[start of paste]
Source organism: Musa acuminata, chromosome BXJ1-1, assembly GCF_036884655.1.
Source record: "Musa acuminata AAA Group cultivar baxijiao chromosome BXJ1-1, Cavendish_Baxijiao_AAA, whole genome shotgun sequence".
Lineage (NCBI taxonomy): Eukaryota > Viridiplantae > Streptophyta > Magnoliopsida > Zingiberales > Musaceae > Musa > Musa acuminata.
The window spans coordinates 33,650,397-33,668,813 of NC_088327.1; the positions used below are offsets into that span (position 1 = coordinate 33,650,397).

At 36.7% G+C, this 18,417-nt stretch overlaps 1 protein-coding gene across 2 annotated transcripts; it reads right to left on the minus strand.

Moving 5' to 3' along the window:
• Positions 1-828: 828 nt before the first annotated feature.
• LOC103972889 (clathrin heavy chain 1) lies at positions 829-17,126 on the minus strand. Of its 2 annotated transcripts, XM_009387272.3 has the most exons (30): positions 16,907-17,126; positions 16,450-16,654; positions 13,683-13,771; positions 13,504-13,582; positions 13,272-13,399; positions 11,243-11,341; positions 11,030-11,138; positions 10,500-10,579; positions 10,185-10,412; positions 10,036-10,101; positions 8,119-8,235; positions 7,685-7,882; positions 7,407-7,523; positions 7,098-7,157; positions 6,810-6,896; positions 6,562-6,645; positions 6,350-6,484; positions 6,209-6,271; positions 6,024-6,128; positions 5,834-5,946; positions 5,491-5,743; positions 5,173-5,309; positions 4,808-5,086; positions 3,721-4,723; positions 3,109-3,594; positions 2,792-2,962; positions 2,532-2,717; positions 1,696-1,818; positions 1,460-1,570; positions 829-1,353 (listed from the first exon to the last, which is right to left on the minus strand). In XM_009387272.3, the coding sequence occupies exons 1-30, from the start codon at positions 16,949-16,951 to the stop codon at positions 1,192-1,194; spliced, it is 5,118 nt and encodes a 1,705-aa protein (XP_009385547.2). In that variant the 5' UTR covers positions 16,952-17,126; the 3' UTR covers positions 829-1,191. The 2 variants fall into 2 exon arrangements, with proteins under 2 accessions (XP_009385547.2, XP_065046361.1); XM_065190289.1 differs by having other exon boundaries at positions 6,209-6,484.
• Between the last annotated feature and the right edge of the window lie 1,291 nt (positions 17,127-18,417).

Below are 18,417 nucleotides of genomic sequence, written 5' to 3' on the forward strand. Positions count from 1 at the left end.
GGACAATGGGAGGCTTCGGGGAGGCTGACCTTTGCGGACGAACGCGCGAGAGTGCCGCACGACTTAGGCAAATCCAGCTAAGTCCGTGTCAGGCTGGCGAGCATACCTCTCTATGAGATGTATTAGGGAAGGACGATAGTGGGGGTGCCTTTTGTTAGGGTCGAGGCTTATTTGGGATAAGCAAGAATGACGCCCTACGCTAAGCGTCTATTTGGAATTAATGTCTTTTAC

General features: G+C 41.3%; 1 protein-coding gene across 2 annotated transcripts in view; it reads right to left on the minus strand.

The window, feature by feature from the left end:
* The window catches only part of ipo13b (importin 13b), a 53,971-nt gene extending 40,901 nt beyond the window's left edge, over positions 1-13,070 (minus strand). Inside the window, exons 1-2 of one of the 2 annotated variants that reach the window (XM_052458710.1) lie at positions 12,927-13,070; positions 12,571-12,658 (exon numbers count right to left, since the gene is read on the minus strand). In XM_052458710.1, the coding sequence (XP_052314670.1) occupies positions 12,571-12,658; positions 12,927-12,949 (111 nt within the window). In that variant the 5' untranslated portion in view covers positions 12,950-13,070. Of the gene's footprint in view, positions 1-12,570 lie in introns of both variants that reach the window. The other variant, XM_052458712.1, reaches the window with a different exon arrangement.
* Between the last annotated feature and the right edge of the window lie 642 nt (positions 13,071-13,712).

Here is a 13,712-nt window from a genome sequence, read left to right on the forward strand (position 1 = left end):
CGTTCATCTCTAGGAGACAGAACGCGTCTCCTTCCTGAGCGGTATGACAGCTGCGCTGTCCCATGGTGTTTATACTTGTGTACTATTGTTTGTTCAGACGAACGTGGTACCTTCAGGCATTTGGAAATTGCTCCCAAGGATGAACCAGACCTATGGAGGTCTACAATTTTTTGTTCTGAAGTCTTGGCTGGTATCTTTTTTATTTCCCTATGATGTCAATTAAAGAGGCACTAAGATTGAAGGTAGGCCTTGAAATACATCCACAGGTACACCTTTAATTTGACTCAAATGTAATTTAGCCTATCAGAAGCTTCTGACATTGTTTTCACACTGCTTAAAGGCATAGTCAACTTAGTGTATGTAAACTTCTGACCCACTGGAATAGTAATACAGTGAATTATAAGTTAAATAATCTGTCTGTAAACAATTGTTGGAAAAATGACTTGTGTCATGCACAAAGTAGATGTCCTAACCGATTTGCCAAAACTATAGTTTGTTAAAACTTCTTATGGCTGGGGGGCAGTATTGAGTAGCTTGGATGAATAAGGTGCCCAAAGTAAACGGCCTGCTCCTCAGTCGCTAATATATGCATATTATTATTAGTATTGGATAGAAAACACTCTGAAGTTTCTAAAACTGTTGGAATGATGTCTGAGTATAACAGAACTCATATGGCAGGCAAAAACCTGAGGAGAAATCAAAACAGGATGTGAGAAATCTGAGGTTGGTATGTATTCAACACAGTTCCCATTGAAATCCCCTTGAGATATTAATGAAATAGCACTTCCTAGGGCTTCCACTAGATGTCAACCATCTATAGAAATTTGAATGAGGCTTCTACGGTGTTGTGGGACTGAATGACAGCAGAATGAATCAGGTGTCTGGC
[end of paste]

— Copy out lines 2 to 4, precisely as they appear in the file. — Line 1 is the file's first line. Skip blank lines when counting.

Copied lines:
Source record: "Musa acuminata AAA Group cultivar baxijiao chromosome BXJ1-1, Cavendish_Baxijiao_AAA, whole genome shotgun sequence".
Lineage (NCBI taxonomy): Eukaryota > Viridiplantae > Streptophyta > Magnoliopsida > Zingiberales > Musaceae > Musa > Musa acuminata.
The window spans coordinates 33,650,397-33,668,813 of NC_088327.1; the positions used below are offsets into that span (position 1 = coordinate 33,650,397).